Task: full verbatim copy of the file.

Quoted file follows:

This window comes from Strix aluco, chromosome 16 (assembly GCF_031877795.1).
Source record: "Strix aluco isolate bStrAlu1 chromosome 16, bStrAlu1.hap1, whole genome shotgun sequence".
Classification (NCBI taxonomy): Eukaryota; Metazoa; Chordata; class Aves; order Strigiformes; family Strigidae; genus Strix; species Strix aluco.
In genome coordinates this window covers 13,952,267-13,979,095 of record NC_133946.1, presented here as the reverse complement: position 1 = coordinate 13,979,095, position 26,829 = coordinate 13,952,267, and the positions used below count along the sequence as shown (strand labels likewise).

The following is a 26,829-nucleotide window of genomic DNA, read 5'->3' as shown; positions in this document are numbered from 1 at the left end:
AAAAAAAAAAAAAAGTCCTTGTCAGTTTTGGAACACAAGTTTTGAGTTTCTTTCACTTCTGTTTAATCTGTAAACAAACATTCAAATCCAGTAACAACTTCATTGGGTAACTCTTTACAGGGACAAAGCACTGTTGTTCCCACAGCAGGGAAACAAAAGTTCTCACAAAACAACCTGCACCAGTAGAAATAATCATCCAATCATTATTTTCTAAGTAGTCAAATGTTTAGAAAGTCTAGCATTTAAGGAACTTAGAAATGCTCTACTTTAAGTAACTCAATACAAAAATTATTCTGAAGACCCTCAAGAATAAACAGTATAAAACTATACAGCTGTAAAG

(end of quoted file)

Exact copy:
This window comes from Strix aluco, chromosome 16 (assembly GCF_031877795.1).
Source record: "Strix aluco isolate bStrAlu1 chromosome 16, bStrAlu1.hap1, whole genome shotgun sequence".
Classification (NCBI taxonomy): Eukaryota; Metazoa; Chordata; class Aves; order Strigiformes; family Strigidae; genus Strix; species Strix aluco.
In genome coordinates this window covers 13,952,267-13,979,095 of record NC_133946.1, presented here as the reverse complement: position 1 = coordinate 13,979,095, position 26,829 = coordinate 13,952,267, and the positions used below count along the sequence as shown (strand labels likewise).

The following is a 26,829-nucleotide window of genomic DNA, read 5'->3' as shown; positions in this document are numbered from 1 at the left end:
AAAAAAAAAAAAAAGTCCTTGTCAGTTTTGGAACACAAGTTTTGAGTTTCTTTCACTTCTGTTTAATCTGTAAACAAACATTCAAATCCAGTAACAACTTCATTGGGTAACTCTTTACAGGGACAAAGCACTGTTGTTCCCACAGCAGGGAAACAAAAGTTCTCACAAAACAACCTGCACCAGTAGAAATAATCATCCAATCATTATTTTCTAAGTAGTCAAATGTTTAGAAAGTCTAGCATTTAAGGAACTTAGAAATGCTCTACTTTAAGTAACTCAATACAAAAATTATTCTGAAGACCCTCAAGAATAAACAGTATAAAACTATACAGCTGTAAAG